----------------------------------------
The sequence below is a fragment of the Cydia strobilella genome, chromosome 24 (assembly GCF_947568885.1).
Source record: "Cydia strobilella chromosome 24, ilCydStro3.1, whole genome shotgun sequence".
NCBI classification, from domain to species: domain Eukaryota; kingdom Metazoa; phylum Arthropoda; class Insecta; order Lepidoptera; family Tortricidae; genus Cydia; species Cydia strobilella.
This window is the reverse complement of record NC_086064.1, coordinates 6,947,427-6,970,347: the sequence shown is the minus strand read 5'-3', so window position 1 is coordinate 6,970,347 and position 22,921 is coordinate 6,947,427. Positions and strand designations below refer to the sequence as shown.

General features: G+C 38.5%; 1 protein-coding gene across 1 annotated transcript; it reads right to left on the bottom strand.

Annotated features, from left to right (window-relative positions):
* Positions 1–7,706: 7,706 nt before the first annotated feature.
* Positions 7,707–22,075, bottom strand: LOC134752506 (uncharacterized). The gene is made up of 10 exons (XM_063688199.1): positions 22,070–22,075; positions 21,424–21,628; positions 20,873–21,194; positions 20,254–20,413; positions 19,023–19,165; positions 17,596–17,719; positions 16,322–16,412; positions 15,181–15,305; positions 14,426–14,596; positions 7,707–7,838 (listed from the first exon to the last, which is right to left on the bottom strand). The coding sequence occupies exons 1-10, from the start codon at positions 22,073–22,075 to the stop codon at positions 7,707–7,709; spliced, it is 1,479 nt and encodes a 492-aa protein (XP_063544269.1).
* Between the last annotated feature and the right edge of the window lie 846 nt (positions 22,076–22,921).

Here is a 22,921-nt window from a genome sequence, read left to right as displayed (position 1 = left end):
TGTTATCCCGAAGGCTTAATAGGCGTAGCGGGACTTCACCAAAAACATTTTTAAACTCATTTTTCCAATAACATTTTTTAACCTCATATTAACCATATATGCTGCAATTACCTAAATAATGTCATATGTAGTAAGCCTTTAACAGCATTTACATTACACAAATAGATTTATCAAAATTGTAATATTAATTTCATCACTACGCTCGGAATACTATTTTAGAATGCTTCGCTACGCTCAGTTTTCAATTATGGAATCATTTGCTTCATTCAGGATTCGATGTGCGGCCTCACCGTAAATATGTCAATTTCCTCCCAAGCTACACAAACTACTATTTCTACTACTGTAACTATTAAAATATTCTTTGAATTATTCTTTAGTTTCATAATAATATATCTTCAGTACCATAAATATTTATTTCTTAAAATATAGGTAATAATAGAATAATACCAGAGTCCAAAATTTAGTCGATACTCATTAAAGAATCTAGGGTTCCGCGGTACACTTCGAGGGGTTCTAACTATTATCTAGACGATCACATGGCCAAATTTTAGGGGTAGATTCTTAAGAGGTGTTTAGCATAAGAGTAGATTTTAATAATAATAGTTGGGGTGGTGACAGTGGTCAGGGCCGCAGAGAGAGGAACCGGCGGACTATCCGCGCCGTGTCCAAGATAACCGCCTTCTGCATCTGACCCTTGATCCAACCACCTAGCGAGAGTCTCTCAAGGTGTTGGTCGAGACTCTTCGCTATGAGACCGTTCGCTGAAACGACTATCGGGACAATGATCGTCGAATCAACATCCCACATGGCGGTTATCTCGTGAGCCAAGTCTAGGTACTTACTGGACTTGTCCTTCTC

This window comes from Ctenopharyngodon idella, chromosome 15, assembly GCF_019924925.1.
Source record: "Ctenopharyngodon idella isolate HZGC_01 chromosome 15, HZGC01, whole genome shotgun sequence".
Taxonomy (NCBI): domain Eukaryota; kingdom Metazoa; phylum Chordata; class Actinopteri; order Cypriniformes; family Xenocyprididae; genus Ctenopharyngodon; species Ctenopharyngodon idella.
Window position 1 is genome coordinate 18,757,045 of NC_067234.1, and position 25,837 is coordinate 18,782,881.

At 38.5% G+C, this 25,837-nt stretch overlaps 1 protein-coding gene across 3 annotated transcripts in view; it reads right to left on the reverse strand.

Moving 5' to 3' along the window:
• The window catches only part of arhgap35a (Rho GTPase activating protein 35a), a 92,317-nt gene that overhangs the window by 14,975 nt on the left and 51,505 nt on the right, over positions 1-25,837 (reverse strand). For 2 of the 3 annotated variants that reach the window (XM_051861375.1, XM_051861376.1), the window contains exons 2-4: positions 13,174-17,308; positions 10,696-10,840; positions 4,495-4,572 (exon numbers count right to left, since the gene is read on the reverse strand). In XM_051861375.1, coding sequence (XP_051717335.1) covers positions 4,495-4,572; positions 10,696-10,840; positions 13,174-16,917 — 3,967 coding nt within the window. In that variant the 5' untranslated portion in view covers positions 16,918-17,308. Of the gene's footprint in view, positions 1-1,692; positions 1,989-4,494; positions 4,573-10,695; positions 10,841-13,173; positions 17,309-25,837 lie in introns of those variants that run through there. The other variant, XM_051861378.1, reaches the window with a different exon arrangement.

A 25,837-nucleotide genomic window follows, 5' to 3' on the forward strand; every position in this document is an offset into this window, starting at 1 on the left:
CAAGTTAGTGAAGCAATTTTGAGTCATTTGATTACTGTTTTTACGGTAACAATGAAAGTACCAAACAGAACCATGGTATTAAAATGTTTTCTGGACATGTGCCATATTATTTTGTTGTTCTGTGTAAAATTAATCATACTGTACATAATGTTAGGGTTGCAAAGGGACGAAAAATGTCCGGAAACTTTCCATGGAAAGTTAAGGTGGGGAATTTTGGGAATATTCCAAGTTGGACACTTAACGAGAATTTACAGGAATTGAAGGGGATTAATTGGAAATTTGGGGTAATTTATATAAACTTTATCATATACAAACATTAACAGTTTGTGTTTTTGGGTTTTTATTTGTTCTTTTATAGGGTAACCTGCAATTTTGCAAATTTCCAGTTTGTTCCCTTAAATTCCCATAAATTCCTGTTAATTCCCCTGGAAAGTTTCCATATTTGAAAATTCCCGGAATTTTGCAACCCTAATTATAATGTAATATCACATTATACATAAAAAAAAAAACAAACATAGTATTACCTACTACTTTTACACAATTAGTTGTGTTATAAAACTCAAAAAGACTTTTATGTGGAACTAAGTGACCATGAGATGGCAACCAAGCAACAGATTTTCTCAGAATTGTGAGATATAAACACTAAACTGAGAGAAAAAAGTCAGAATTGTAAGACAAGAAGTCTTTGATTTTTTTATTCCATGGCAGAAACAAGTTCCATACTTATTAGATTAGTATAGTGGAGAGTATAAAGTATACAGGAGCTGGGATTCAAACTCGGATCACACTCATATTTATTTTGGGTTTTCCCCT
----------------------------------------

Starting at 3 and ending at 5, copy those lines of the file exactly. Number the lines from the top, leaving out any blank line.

NCBI classification, from domain to species: domain Eukaryota; kingdom Metazoa; phylum Arthropoda; class Insecta; order Lepidoptera; family Tortricidae; genus Cydia; species Cydia strobilella.
This window is the reverse complement of record NC_086064.1, coordinates 6,947,427-6,970,347: the sequence shown is the minus strand read 5'-3', so window position 1 is coordinate 6,970,347 and position 22,921 is coordinate 6,947,427. Positions and strand designations below refer to the sequence as shown.

General features: G+C 38.5%; 1 protein-coding gene across 1 annotated transcript; it reads right to left on the bottom strand.